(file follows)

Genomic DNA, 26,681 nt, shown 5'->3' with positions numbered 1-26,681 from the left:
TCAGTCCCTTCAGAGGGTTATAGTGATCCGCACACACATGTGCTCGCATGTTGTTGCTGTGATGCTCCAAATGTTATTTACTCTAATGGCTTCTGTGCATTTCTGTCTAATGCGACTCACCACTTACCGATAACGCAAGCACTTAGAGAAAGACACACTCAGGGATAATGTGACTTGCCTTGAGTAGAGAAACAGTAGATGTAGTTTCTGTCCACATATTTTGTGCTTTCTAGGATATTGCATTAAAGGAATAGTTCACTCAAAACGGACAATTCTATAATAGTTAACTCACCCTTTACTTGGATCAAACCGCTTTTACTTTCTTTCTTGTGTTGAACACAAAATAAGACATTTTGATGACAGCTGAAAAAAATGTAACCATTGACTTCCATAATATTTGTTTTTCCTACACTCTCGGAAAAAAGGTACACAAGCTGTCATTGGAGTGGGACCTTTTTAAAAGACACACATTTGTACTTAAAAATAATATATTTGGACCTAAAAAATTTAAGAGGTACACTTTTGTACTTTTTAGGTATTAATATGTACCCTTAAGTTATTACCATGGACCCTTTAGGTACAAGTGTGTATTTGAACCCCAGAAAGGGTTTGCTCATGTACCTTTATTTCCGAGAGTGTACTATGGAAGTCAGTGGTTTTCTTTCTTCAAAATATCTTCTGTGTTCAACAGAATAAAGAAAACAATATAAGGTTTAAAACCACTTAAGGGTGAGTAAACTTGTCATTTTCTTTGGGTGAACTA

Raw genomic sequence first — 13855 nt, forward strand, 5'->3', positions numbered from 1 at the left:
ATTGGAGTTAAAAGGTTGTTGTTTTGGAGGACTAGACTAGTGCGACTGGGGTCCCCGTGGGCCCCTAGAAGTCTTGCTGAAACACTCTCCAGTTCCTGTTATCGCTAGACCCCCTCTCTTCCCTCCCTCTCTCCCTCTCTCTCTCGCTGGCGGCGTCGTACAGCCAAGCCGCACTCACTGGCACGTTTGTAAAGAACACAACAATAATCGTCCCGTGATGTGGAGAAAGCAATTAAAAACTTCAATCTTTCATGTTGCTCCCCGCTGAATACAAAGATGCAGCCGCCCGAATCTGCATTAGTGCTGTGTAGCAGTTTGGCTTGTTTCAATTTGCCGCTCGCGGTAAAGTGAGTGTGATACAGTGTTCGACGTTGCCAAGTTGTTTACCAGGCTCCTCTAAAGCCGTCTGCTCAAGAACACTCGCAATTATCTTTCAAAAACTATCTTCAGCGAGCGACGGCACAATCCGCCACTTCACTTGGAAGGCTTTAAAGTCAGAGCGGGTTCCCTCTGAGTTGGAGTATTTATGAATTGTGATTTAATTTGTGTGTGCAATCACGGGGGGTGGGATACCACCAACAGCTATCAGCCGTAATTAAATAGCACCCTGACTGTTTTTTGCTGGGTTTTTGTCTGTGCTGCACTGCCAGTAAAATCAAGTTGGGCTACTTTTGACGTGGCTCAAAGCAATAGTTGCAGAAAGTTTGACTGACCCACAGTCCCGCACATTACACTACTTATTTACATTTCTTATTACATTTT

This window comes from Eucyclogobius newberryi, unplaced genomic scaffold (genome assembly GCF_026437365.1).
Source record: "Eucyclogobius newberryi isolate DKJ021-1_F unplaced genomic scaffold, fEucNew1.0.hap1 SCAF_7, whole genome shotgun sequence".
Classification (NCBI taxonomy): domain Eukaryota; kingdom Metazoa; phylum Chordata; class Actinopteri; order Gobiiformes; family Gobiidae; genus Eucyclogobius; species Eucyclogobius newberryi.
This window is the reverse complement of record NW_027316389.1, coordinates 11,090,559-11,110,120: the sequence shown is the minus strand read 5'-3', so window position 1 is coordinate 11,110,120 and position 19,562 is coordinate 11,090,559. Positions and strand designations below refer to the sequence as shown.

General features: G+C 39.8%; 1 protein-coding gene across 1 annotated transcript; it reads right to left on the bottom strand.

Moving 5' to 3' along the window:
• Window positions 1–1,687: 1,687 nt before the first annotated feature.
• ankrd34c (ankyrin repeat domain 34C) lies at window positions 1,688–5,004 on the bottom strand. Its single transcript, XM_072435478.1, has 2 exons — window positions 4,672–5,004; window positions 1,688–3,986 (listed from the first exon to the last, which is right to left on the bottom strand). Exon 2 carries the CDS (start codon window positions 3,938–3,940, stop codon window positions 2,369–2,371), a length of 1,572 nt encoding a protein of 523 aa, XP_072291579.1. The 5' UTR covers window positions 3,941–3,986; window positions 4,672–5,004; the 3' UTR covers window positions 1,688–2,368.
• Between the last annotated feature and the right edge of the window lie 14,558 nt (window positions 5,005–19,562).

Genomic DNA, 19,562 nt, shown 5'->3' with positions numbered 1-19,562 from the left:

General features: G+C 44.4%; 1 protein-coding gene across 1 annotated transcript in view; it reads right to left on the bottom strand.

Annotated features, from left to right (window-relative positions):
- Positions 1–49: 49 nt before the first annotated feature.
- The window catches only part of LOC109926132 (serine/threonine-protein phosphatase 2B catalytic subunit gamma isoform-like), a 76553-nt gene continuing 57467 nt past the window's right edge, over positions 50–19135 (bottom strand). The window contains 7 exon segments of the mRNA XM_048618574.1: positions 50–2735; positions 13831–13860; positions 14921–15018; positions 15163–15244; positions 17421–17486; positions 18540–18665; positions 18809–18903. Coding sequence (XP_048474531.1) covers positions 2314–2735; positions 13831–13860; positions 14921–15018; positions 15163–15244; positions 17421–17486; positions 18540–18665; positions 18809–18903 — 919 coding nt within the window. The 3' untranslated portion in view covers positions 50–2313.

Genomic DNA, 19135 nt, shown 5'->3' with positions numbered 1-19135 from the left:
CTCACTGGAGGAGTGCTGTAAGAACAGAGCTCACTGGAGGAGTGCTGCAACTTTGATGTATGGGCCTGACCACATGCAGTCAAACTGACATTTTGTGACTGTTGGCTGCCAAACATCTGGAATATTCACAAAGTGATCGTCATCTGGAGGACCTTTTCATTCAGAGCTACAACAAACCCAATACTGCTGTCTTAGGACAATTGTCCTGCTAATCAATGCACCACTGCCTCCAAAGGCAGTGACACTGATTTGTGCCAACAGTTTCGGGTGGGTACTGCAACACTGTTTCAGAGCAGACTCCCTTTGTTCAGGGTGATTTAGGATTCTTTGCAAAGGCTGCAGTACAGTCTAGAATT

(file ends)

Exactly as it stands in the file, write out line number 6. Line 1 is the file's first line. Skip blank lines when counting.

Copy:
Source record: "Eucyclogobius newberryi isolate DKJ021-1_F unplaced genomic scaffold, fEucNew1.0.hap1 SCAF_7, whole genome shotgun sequence".